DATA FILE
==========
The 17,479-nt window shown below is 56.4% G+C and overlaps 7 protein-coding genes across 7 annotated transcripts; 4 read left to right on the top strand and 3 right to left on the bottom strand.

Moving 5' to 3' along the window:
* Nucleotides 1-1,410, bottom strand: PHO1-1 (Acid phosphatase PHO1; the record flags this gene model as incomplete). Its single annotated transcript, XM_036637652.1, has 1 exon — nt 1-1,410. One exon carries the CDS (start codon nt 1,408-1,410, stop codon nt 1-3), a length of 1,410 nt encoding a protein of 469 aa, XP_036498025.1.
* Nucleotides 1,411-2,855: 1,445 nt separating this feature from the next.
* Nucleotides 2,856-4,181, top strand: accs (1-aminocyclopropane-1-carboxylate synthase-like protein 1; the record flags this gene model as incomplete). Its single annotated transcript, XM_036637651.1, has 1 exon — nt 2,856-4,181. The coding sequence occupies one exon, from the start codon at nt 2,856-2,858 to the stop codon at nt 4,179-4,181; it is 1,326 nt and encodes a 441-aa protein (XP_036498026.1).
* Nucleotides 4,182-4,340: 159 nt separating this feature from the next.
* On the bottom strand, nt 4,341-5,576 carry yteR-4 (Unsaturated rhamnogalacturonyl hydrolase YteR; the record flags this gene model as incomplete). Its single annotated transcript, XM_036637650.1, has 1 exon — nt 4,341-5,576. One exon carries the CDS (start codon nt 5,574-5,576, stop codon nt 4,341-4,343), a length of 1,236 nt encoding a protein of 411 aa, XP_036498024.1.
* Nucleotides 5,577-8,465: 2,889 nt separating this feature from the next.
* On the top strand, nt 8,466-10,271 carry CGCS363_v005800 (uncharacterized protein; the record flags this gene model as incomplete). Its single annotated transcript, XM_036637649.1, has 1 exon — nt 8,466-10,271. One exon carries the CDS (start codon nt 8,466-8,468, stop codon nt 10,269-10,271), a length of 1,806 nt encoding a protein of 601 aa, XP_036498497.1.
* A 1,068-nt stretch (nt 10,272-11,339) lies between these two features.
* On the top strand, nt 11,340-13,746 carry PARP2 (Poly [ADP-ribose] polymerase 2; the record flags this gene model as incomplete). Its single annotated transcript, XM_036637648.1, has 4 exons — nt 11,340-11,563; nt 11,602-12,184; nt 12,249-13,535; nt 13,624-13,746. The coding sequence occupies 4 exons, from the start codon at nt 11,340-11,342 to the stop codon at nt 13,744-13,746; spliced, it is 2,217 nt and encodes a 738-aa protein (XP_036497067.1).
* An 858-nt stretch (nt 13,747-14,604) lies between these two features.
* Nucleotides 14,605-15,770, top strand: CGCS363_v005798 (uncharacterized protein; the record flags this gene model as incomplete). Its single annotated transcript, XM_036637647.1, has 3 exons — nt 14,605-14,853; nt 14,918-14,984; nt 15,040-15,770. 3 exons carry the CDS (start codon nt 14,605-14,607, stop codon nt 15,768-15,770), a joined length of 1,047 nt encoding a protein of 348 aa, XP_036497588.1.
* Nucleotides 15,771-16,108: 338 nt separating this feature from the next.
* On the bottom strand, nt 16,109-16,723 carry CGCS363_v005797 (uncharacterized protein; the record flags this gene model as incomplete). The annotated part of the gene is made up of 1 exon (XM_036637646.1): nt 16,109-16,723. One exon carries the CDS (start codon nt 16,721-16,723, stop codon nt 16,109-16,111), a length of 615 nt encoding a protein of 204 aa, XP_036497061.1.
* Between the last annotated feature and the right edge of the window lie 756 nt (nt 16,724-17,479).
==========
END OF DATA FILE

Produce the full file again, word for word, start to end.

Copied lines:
The 17,479-nt window shown below is 56.4% G+C and overlaps 7 protein-coding genes across 7 annotated transcripts; 4 read left to right on the top strand and 3 right to left on the bottom strand.

Moving 5' to 3' along the window:
* Nucleotides 1-1,410, bottom strand: PHO1-1 (Acid phosphatase PHO1; the record flags this gene model as incomplete). Its single annotated transcript, XM_036637652.1, has 1 exon — nt 1-1,410. One exon carries the CDS (start codon nt 1,408-1,410, stop codon nt 1-3), a length of 1,410 nt encoding a protein of 469 aa, XP_036498025.1.
* Nucleotides 1,411-2,855: 1,445 nt separating this feature from the next.
* Nucleotides 2,856-4,181, top strand: accs (1-aminocyclopropane-1-carboxylate synthase-like protein 1; the record flags this gene model as incomplete). Its single annotated transcript, XM_036637651.1, has 1 exon — nt 2,856-4,181. The coding sequence occupies one exon, from the start codon at nt 2,856-2,858 to the stop codon at nt 4,179-4,181; it is 1,326 nt and encodes a 441-aa protein (XP_036498026.1).
* Nucleotides 4,182-4,340: 159 nt separating this feature from the next.
* On the bottom strand, nt 4,341-5,576 carry yteR-4 (Unsaturated rhamnogalacturonyl hydrolase YteR; the record flags this gene model as incomplete). Its single annotated transcript, XM_036637650.1, has 1 exon — nt 4,341-5,576. One exon carries the CDS (start codon nt 5,574-5,576, stop codon nt 4,341-4,343), a length of 1,236 nt encoding a protein of 411 aa, XP_036498024.1.
* Nucleotides 5,577-8,465: 2,889 nt separating this feature from the next.
* On the top strand, nt 8,466-10,271 carry CGCS363_v005800 (uncharacterized protein; the record flags this gene model as incomplete). Its single annotated transcript, XM_036637649.1, has 1 exon — nt 8,466-10,271. One exon carries the CDS (start codon nt 8,466-8,468, stop codon nt 10,269-10,271), a length of 1,806 nt encoding a protein of 601 aa, XP_036498497.1.
* A 1,068-nt stretch (nt 10,272-11,339) lies between these two features.
* On the top strand, nt 11,340-13,746 carry PARP2 (Poly [ADP-ribose] polymerase 2; the record flags this gene model as incomplete). Its single annotated transcript, XM_036637648.1, has 4 exons — nt 11,340-11,563; nt 11,602-12,184; nt 12,249-13,535; nt 13,624-13,746. The coding sequence occupies 4 exons, from the start codon at nt 11,340-11,342 to the stop codon at nt 13,744-13,746; spliced, it is 2,217 nt and encodes a 738-aa protein (XP_036497067.1).
* An 858-nt stretch (nt 13,747-14,604) lies between these two features.
* Nucleotides 14,605-15,770, top strand: CGCS363_v005798 (uncharacterized protein; the record flags this gene model as incomplete). Its single annotated transcript, XM_036637647.1, has 3 exons — nt 14,605-14,853; nt 14,918-14,984; nt 15,040-15,770. 3 exons carry the CDS (start codon nt 14,605-14,607, stop codon nt 15,768-15,770), a joined length of 1,047 nt encoding a protein of 348 aa, XP_036497588.1.
* Nucleotides 15,771-16,108: 338 nt separating this feature from the next.
* On the bottom strand, nt 16,109-16,723 carry CGCS363_v005797 (uncharacterized protein; the record flags this gene model as incomplete). The annotated part of the gene is made up of 1 exon (XM_036637646.1): nt 16,109-16,723. One exon carries the CDS (start codon nt 16,721-16,723, stop codon nt 16,109-16,111), a length of 615 nt encoding a protein of 204 aa, XP_036497061.1.
* Between the last annotated feature and the right edge of the window lie 756 nt (nt 16,724-17,479).